The second floor is where teams can rest and plan strategy and also where the casters gather and get make-up done. Casters also work in two shifts each weekend, since MPL SG runs for a full day.
Freelance makeup artist, Hana Leong, who has done makeup for esports for the past eight years, said she pays careful attention to make her casters look as natural. She's also on standby for about 8 to 10 hours a day, to perform touch ups since the casters go on and off the air.
"My style of makeup has always been to make people look natural, and make them a better version of themselves. I use subtle shading and highlights to bring out their best features," said Leong.
The third floor is where the magic happens. The casters sit in front of a green screen, where on-screen, an Unreal Engine-powered set shows them in a studio. This, Neo says, is an elegant solution to the space issue.
Observers are located here as well, and work hard at making sure they don’t miss out on the action. There’s also a small set for interviews, likely because a player’s jersey colours may get cancelled out by the green screen and look weird.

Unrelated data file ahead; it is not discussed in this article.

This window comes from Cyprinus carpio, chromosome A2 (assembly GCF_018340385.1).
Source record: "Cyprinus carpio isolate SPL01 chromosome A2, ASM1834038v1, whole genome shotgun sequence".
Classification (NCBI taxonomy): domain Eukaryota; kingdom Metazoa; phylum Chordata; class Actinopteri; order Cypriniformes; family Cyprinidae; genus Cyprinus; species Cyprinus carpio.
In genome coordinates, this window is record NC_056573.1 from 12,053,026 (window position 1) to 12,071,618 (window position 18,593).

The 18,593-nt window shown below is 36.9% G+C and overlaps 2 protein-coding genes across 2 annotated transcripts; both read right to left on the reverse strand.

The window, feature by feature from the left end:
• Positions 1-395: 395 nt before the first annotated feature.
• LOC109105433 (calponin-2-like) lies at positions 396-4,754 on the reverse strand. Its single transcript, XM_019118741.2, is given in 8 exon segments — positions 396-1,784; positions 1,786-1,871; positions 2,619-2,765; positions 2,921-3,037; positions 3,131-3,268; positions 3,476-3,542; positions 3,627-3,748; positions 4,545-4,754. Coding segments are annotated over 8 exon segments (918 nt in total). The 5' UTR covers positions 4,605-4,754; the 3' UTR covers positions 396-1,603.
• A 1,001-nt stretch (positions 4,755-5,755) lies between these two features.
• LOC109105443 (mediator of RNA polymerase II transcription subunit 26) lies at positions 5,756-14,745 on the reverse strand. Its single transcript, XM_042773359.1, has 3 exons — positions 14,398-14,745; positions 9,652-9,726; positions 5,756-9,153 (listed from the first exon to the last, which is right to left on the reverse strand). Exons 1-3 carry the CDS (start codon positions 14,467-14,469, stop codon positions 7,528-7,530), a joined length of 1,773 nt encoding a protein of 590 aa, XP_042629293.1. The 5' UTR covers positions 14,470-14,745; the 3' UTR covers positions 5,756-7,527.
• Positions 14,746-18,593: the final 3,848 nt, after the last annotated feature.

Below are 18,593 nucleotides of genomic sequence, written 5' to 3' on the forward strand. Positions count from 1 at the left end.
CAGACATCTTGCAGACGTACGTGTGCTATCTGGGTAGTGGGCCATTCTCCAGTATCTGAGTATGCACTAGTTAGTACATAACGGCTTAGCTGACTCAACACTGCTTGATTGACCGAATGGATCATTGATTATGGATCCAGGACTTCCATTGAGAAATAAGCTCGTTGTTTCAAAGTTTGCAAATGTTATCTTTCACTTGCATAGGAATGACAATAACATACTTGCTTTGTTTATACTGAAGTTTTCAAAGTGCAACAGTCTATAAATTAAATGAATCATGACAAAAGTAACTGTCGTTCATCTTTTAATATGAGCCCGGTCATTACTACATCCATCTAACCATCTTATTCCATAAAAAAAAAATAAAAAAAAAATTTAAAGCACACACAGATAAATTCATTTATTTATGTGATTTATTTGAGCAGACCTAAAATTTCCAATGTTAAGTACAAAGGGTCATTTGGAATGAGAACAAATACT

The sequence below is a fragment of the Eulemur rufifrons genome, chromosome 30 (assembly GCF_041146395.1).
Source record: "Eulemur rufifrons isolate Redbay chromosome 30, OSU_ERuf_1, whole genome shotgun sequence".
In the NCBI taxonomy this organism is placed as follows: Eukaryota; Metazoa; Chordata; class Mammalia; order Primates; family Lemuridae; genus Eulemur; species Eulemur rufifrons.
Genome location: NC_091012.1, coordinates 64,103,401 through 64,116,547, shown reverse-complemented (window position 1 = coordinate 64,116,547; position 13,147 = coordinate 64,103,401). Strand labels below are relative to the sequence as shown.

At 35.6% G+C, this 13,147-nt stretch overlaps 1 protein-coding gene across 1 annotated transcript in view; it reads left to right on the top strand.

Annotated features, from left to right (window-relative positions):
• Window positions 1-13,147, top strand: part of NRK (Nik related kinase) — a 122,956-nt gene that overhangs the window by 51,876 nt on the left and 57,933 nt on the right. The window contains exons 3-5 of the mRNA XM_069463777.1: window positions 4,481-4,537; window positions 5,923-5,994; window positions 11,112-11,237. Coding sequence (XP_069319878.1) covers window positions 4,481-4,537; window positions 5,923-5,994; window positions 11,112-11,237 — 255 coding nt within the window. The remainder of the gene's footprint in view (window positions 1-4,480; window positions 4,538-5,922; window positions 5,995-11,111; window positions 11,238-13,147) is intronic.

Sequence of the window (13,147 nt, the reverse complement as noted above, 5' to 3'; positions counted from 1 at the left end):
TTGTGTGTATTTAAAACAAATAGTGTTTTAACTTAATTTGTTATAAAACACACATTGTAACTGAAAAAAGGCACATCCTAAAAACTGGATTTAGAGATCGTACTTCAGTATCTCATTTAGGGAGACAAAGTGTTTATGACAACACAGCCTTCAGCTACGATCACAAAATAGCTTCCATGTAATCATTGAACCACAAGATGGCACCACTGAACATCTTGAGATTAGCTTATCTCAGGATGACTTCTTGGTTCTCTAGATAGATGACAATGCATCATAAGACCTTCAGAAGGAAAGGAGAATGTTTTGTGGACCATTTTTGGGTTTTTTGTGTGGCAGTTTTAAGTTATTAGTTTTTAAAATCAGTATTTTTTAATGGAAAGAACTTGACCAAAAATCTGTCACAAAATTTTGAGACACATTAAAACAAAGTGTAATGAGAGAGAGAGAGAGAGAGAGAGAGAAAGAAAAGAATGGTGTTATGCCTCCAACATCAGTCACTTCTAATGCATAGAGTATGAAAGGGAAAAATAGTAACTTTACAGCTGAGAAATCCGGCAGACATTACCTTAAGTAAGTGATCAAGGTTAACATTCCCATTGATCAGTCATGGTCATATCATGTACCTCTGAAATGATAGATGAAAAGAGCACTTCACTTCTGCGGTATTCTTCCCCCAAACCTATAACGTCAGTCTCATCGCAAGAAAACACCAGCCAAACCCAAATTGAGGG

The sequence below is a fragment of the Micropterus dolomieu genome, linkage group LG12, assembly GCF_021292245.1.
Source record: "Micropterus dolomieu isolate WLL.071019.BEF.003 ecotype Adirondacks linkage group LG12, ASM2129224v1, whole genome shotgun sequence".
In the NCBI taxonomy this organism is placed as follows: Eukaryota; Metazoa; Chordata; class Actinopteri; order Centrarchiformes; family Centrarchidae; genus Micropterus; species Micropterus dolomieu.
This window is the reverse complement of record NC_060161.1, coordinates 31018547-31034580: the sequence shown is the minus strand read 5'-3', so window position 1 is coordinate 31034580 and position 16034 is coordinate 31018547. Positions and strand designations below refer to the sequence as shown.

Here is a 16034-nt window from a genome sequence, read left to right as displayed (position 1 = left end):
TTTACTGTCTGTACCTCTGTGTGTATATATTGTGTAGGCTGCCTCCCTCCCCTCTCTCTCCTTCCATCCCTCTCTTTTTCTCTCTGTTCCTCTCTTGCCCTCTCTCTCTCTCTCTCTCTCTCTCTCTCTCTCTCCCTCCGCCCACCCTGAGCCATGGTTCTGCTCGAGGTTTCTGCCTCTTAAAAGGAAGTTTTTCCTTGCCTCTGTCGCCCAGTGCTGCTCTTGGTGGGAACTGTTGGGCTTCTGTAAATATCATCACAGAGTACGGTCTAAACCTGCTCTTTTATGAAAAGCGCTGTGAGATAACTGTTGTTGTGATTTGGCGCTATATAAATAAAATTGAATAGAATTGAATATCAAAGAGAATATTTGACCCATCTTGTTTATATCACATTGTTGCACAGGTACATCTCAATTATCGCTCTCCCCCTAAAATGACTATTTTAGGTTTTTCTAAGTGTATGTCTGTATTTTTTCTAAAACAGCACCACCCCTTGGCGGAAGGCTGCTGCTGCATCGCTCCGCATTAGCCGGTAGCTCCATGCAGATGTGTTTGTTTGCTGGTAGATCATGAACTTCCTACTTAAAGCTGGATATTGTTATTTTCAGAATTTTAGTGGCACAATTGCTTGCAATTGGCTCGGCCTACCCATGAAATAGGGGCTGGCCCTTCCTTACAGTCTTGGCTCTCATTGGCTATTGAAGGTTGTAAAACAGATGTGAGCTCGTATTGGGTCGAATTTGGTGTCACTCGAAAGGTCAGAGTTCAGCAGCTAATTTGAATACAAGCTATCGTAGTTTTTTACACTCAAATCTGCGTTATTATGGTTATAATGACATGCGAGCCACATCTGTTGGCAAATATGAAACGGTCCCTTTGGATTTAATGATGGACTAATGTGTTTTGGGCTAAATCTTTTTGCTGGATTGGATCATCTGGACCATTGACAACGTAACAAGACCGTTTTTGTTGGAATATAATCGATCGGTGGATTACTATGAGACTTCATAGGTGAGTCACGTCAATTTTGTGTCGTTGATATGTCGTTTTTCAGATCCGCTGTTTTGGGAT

KC Tan, who's been working as a freelance MLBB observer for the last two years, said it was pretty challenging to be an observer despite the smaller map size.
"It is not easier, as at times, fights are happening in different parts of the map and we have to decide what to show the audience to have the best viewership experience," said Tan.
Tan puts in a full day of work each weekend, as changing observers may affect the chemistry within the production team.
From the third floor, Neo controls the flow of the show, using his experience from working on esports events in China the last few years.
There’s also a direct link to the first floor, where a production head and three cameramen are all capturing the players’ expression to be shown on stream.
Despite the distance in floors, the crew is said to have no issues getting it all organised. There’s also a production room hidden in what appears to a store room, making full use of the space.